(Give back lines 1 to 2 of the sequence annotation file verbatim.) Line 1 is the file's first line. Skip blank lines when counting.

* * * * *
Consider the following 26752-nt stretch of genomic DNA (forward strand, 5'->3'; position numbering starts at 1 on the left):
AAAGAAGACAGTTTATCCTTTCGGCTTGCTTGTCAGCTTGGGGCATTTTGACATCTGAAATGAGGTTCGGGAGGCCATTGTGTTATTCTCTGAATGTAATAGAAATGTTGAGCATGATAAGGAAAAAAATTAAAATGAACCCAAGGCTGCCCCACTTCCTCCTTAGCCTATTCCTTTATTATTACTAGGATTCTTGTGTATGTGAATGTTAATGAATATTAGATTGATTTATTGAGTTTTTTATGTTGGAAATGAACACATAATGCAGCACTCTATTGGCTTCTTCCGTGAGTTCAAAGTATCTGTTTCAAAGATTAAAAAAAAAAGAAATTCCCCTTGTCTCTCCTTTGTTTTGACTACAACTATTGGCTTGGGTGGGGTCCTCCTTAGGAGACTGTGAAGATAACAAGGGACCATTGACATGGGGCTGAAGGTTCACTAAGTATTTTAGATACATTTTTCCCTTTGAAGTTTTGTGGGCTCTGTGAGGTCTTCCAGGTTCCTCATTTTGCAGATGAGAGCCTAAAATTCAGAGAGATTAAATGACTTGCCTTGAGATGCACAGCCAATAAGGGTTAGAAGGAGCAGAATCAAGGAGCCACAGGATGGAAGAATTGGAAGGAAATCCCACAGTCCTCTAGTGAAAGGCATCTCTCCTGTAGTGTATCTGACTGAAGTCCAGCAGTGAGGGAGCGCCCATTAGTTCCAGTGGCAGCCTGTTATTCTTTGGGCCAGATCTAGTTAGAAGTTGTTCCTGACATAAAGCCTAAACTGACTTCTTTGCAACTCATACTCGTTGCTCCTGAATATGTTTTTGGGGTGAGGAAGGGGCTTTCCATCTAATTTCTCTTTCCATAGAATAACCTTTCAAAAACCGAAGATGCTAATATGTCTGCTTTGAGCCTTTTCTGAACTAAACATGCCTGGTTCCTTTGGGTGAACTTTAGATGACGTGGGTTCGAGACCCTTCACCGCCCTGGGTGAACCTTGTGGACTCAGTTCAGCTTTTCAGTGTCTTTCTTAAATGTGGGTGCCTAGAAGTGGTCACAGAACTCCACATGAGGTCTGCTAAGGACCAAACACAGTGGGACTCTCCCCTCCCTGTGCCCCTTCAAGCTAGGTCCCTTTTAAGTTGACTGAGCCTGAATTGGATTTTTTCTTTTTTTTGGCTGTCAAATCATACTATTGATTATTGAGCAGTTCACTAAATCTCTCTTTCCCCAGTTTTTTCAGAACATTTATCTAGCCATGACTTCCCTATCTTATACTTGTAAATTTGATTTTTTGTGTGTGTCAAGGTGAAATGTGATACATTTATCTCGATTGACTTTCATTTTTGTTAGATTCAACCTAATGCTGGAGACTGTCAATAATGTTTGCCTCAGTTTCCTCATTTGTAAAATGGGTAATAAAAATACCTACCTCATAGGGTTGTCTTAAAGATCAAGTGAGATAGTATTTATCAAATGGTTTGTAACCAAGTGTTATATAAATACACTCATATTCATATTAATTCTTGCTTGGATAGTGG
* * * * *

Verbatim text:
Consider the following 26752-nt stretch of genomic DNA (forward strand, 5'->3'; position numbering starts at 1 on the left):
AAAGAAGACAGTTTATCCTTTCGGCTTGCTTGTCAGCTTGGGGCATTTTGACATCTGAAATGAGGTTCGGGAGGCCATTGTGTTATTCTCTGAATGTAATAGAAATGTTGAGCATGATAAGGAAAAAAATTAAAATGAACCCAAGGCTGCCCCACTTCCTCCTTAGCCTATTCCTTTATTATTACTAGGATTCTTGTGTATGTGAATGTTAATGAATATTAGATTGATTTATTGAGTTTTTTATGTTGGAAATGAACACATAATGCAGCACTCTATTGGCTTCTTCCGTGAGTTCAAAGTATCTGTTTCAAAGATTAAAAAAAAAAGAAATTCCCCTTGTCTCTCCTTTGTTTTGACTACAACTATTGGCTTGGGTGGGGTCCTCCTTAGGAGACTGTGAAGATAACAAGGGACCATTGACATGGGGCTGAAGGTTCACTAAGTATTTTAGATACATTTTTCCCTTTGAAGTTTTGTGGGCTCTGTGAGGTCTTCCAGGTTCCTCATTTTGCAGATGAGAGCCTAAAATTCAGAGAGATTAAATGACTTGCCTTGAGATGCACAGCCAATAAGGGTTAGAAGGAGCAGAATCAAGGAGCCACAGGATGGAAGAATTGGAAGGAAATCCCACAGTCCTCTAGTGAAAGGCATCTCTCCTGTAGTGTATCTGACTGAAGTCCAGCAGTGAGGGAGCGCCCATTAGTTCCAGTGGCAGCCTGTTATTCTTTGGGCCAGATCTAGTTAGAAGTTGTTCCTGACATAAAGCCTAAACTGACTTCTTTGCAACTCATACTCGTTGCTCCTGAATATGTTTTTGGGGTGAGGAAGGGGCTTTCCATCTAATTTCTCTTTCCATAGAATAACCTTTCAAAAACCGAAGATGCTAATATGTCTGCTTTGAGCCTTTTCTGAACTAAACATGCCTGGTTCCTTTGGGTGAACTTTAGATGACGTGGGTTCGAGACCCTTCACCGCCCTGGGTGAACCTTGTGGACTCAGTTCAGCTTTTCAGTGTCTTTCTTAAATGTGGGTGCCTAGAAGTGGTCACAGAACTCCACATGAGGTCTGCTAAGGACCAAACACAGTGGGACTCTCCCCTCCCTGTGCCCCTTCAAGCTAGGTCCCTTTTAAGTTGACTGAGCCTGAATTGGATTTTTTCTTTTTTTTGGCTGTCAAATCATACTATTGATTATTGAGCAGTTCACTAAATCTCTCTTTCCCCAGTTTTTTCAGAACATTTATCTAGCCATGACTTCCCTATCTTATACTTGTAAATTTGATTTTTTGTGTGTGTCAAGGTGAAATGTGATACATTTATCTCGATTGACTTTCATTTTTGTTAGATTCAACCTAATGCTGGAGACTGTCAATAATGTTTGCCTCAGTTTCCTCATTTGTAAAATGGGTAATAAAAATACCTACCTCATAGGGTTGTCTTAAAGATCAAGTGAGATAGTATTTATCAAATGGTTTGTAACCAAGTGTTATATAAATACACTCATATTCATATTAATTCTTGCTTGGATAGTGG